Project Funding Grant Recipients – Spring 2023
Dr. Petros Pechlivanoglou and Dr. Paul Nathan
Prof Kimberley Widger and Dr. Alisha Kassam
Psychosocial impacts of precision oncology care for children and youth in Ontario
Principal Investigator: Dr. Avram Denburg
Co-Investigators: Dr. David Malkin, Dr. Anita Villani, Dr. Lesleigh Abbott, Dr. Sarah Sawyer
Project Summary: Precision oncology, using genomic data to personalize cancer care for individual patients, holds promise for children with hard-to-cure cancers. The study aims to advance understanding of the psychosocial impacts of pediatric precision oncology care through an in-depth evaluation of patient-reported outcomes and experiences, to guide implementation of pediatric precision oncology care into sustainable, patient-centred models of clinical practice.
Impact/Relevance: This project hopes to fill a gap in knowledge about the psychosocial impacts of precision oncology programs on patients and families. It will provide lessons for how best to expand to a future evaluation of psychosocial impacts at a national Canadian level. Importantly, this work will help tailor the design and implementation of precision oncology care in Canada to meet the psychosocial needs of children and their families.
Financial hardship in Canadian childhood cancer survivors
Principal Investigators: Dr. Petros Pechlivanoglou and Dr. Paul Nathan
Co-Investigators: Dr. Sumit Gupta, Dr. Avram Denburg, Dr. Jason Pole, Dr. Beverly Essue,
Project Summary: This project focuses on understanding the long-term effect of pediatric cancer on Canadian survivors’ future earnings and their ability to join/remain in the workforce.
This study aims to evaluate and quantify the long-term, attributable impact of childhood cancer on employment income and labour market participation in Canadian adult survivors of childhood cancer, compared to the general population. It also will examine the independent effect of sociodemographic and disease-related risk factors on employment income and labour market participation in Canadian adult survivors of childhood cancer.
Impact/Relevance: This study will help determine if childhood cancer survivors across Canada are experiencing financial difficulties. Our research findings can help provincial governments put programs and supports in place for survivors, such as financial planning. This pilot hopes to launch a collaboration between pediatric oncologists and health economists to build a research program that leverages the Statistics Canada Social Data Linkage Environment to examine socioeconomic burden and health services use in childhood cancer.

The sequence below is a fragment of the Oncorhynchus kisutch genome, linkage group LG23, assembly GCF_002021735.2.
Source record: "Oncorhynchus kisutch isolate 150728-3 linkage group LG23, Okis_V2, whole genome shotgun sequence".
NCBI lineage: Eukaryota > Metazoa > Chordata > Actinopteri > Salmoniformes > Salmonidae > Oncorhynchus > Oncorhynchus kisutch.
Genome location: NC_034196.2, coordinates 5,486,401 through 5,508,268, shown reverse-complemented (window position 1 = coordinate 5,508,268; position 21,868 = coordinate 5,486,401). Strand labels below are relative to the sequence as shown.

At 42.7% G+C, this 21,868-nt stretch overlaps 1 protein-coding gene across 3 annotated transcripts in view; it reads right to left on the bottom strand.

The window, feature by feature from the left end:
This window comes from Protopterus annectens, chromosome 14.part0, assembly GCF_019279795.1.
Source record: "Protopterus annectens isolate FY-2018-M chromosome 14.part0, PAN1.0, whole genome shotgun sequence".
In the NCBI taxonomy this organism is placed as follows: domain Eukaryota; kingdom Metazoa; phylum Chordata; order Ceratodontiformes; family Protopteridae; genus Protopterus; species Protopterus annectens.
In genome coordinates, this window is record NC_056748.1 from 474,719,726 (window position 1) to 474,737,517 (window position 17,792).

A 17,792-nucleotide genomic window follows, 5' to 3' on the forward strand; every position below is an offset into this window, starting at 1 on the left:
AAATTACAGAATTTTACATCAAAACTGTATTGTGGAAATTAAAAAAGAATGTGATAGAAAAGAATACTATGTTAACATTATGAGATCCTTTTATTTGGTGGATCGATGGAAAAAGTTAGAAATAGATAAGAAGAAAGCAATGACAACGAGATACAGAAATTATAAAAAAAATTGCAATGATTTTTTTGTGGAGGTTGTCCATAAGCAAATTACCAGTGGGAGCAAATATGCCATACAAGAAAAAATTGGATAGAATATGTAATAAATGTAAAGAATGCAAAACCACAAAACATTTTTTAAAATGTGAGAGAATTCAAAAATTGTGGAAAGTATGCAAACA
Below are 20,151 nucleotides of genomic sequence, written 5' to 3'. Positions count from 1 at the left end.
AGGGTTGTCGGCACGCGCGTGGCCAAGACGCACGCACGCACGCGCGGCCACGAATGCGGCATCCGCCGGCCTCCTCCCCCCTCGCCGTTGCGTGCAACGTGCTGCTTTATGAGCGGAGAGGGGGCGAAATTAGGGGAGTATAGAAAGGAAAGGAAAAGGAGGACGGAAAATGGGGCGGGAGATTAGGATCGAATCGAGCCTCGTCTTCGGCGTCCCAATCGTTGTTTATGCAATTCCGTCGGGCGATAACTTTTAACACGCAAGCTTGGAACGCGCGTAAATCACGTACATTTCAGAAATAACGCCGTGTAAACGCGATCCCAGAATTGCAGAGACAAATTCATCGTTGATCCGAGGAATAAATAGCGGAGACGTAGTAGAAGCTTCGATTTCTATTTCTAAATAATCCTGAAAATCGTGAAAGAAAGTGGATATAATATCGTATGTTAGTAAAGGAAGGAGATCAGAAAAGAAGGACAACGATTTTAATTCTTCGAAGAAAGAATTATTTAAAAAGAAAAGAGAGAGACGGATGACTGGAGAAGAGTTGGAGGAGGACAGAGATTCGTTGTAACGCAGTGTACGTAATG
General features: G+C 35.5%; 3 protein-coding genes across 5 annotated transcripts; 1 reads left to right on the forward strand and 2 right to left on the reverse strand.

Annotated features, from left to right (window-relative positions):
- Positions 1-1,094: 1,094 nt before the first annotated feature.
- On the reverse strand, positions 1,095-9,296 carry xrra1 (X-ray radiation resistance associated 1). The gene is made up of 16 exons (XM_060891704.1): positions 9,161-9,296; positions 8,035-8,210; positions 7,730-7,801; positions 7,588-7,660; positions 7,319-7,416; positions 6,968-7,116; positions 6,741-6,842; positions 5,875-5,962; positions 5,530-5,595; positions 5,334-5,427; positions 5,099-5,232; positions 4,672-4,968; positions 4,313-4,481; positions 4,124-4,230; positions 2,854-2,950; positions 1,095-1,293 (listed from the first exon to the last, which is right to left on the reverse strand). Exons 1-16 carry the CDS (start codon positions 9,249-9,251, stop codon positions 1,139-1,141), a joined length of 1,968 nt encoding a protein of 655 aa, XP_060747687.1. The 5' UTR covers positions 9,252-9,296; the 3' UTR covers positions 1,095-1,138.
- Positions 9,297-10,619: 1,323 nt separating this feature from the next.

Developing a guideline to support timely palliative care involvement in pediatric oncology
Principal Investigators: Prof Kimberley Widger and Dr. Alisha Kassam
Co-Investigators: Dr. Sumit Gupta, Dr. Donna Johnston, Dr. Adam Rapoport, Ms. Marlie Smith, Dr. Laura Wheaton, Dr. Dave Lysecki, Dr. Leeat Granek, Lilliane Hajjar, Dr. Alexandra Zorzi, Dr. Andrea Johnson,
Project Summary: Palliative Care is considered an ethical imperative, which should be available to all children from the time of diagnosis of a life-threatening condition like cancer. However, referral patterns for children with cancer to Specialized Pediatric Palliative Care (SPPC) teams vary widely across institutions and clinicians and these referrals often occur late in the disease process. This project will develop provincial guidelines to support standardization of SPPC referral practices in pediatric oncology.
Impact and Relevance: Development of a provincial consensus-based guideline will provide a framework to standardize SPPC care delivery and quality, increase provider awareness regarding best practices for SPPC referral, increase inter-professional collaboration, help existing programs advocate for resources, and create a platform for future research. This guideline represents an important step to improving widespread, timely access to SPPC for children with cancer.